Date of Award


Document Type


Degree Name

Philosophy (Ph.D)


Education Specialties

First Advisor

Kristin Anderson

Second Advisor

Olivia Stewart

Third Advisor

Lisa Bajor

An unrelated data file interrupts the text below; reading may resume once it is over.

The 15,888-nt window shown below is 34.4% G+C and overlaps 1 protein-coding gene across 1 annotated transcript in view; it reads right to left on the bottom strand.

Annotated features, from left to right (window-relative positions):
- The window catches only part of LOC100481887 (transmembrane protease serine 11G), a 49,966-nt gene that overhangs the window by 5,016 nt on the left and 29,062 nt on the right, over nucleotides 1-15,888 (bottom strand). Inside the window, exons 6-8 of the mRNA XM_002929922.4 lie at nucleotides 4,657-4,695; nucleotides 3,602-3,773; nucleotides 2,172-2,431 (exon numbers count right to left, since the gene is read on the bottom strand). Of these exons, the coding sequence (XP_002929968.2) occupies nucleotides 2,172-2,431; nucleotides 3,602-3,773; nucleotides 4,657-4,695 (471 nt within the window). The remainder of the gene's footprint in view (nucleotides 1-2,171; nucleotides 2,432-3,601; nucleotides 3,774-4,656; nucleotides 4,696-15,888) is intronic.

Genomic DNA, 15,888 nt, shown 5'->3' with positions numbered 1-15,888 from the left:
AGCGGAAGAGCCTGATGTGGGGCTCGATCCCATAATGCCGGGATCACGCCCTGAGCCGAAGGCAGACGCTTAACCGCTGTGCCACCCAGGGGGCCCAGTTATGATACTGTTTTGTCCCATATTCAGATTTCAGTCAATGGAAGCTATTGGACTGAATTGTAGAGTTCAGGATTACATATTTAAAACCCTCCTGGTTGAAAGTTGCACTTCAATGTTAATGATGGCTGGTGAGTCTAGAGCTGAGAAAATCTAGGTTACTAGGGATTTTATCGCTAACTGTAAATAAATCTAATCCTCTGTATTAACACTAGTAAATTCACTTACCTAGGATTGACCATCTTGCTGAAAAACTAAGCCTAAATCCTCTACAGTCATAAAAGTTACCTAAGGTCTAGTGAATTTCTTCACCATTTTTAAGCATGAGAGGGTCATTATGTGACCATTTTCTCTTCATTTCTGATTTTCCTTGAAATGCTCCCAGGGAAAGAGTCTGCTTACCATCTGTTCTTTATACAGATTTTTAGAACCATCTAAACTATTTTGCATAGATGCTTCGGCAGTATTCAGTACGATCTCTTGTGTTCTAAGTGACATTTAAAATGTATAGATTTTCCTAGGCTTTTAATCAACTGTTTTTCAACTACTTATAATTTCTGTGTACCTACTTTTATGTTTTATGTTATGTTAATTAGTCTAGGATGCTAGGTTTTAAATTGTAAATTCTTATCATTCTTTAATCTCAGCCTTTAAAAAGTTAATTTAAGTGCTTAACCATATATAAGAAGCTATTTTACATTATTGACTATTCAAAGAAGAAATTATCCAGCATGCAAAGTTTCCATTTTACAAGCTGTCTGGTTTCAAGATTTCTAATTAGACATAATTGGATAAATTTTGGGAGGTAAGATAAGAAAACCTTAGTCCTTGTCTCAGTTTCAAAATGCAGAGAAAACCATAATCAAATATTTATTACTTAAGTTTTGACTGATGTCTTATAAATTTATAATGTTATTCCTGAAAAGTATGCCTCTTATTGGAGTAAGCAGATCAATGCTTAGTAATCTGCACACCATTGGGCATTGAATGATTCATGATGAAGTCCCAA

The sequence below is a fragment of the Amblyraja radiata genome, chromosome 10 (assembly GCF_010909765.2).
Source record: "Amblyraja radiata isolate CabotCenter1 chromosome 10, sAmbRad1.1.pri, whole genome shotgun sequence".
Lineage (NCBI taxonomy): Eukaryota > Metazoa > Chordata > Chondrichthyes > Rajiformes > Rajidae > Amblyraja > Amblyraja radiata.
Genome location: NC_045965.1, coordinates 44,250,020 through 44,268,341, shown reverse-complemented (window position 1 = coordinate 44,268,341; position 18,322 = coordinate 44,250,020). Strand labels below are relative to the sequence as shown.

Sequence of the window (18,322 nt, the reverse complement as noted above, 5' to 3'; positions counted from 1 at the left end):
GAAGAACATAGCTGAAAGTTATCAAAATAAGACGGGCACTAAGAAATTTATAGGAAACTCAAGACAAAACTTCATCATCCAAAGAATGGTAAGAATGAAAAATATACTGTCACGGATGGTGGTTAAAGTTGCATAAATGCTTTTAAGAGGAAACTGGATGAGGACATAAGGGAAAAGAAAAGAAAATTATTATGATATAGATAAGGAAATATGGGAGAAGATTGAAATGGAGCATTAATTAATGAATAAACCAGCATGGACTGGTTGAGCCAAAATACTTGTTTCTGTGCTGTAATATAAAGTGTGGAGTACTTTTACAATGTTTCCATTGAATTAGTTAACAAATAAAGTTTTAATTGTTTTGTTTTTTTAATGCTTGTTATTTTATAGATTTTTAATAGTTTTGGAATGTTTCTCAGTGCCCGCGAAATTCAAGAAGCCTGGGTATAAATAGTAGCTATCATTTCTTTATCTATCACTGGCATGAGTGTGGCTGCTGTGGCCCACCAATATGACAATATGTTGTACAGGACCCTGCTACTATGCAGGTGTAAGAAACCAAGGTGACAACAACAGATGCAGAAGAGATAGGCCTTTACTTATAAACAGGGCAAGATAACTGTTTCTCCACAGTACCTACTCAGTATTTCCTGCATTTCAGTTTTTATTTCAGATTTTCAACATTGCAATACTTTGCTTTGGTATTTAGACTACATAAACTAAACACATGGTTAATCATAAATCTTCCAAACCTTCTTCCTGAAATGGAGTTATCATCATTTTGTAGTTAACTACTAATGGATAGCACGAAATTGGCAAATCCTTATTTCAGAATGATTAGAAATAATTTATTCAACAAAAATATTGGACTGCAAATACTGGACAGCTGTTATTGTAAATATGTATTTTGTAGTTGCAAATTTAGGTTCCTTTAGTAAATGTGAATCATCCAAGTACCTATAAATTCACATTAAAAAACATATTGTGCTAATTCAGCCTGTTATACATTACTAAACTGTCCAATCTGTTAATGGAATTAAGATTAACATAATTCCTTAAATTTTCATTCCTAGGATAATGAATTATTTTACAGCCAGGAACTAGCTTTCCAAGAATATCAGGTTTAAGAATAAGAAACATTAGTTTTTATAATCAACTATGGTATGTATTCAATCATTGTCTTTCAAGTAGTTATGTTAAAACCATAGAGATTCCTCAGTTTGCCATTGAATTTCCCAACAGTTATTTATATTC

This study explores how the construct of interest may influence first-year community college students’ willingness to engage with academic text assignments. Research on interest theory as presented by Renninger (2009) suggests that students, even those with low self-efficacy or regulation, are more likely to make gains in engagement and/or academic progress, dependent upon how interested those students are in the texts assigned by their teacher. Students from two 2020 spring semester first-year composition courses at a Northeast metropolitan community college were provided with 6 potential academic reading assignments on diverse topics. Students were asked to select one assignment, read it, and report back on their interest level. Through surveys, discussion posts, and class discussions, the concept of student interest in these texts was examined. Using constant comparative coding as asserted by Glaser (1965) and facilitated by NVivo 12 Software, underlying factors related to student interest in academic text assignments were explored. Through participant perspective, twelve observable factors relevant to student interest in academic text assignments were identified, culminating in the articulation of a newly proposed workflow model on Student Interest to Read Academic Texts. This model contributes to the field a visual understanding of the impact of student interest in academic text assignments specific to a young urban adult population. As such, it serves as a valuable first step to consider innovation in educational instruction, to better harness student interest in academic texts for greater engagement and learning.